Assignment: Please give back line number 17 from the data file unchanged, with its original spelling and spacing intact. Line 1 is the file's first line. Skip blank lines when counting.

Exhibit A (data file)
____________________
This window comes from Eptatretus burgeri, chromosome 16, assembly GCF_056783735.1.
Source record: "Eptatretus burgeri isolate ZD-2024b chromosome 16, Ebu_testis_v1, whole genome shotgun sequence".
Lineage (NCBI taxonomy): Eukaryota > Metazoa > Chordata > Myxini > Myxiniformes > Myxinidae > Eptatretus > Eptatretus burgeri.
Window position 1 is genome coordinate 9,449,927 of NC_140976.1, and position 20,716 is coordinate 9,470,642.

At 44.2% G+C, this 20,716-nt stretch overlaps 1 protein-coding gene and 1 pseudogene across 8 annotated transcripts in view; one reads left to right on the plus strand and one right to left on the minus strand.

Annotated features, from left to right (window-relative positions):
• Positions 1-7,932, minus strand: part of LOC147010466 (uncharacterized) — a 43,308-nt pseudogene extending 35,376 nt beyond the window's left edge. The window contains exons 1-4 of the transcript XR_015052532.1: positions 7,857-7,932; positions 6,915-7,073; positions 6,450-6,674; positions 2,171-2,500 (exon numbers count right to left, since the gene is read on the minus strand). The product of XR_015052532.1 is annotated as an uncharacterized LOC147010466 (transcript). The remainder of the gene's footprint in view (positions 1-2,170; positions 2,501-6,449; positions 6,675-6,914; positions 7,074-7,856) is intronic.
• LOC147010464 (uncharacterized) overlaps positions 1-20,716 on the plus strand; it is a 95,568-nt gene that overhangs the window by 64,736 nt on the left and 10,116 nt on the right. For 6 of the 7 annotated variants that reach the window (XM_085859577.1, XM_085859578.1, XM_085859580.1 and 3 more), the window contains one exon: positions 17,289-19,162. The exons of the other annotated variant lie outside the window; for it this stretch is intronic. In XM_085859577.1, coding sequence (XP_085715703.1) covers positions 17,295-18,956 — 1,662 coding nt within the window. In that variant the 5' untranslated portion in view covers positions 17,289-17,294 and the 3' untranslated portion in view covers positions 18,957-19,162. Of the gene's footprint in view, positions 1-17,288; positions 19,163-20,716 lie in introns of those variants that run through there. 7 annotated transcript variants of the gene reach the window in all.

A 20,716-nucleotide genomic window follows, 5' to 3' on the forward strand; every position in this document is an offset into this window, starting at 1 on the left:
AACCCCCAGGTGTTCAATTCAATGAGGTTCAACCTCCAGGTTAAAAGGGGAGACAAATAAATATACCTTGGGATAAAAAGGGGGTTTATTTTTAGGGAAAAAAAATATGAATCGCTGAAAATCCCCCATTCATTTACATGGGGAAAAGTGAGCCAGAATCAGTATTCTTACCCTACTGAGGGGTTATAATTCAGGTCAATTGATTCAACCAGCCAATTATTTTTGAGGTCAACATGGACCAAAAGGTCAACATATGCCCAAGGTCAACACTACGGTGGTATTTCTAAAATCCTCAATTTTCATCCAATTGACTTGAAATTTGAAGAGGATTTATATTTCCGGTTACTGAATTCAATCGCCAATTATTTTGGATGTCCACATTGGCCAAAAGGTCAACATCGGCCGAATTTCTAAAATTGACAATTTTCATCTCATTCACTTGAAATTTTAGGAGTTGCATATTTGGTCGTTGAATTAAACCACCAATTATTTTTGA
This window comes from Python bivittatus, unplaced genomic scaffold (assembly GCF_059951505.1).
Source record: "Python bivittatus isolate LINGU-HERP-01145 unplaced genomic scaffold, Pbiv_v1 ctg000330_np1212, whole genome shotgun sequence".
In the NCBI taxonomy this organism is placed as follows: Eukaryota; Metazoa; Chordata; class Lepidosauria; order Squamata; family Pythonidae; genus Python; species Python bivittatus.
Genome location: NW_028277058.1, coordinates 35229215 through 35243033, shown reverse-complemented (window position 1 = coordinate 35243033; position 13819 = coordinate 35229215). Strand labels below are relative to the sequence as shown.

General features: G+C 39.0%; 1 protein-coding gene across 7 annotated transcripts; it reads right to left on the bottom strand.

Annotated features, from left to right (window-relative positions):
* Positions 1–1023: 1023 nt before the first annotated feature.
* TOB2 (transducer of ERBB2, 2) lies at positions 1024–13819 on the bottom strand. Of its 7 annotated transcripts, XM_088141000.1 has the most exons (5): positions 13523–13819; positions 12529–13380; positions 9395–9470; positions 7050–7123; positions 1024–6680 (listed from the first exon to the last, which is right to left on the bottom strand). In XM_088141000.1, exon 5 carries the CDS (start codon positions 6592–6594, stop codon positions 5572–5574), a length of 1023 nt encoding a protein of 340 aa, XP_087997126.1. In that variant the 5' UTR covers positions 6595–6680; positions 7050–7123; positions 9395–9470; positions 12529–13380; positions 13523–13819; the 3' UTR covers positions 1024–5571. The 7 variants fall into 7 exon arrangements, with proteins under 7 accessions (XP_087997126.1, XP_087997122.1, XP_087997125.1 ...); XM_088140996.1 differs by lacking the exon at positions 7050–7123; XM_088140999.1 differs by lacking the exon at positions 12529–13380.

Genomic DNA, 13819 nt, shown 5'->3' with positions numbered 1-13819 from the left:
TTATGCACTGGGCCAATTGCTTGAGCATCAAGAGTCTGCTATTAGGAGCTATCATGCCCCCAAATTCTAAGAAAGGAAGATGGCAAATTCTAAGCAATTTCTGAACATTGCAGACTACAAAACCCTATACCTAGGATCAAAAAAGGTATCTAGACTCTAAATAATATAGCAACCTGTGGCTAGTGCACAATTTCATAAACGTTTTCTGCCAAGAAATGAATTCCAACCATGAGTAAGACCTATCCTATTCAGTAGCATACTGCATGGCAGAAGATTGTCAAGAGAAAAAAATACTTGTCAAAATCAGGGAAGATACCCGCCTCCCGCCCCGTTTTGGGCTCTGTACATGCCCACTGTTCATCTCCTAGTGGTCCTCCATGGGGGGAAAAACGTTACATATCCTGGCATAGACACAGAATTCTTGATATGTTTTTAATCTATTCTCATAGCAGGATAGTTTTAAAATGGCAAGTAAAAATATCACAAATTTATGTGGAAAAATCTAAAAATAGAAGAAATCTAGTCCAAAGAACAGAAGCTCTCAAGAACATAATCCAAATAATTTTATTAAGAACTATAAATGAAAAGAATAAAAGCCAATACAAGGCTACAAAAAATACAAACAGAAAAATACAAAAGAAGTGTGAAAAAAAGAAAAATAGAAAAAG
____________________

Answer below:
* Positions 1–1023: 1023 nt before the first annotated feature.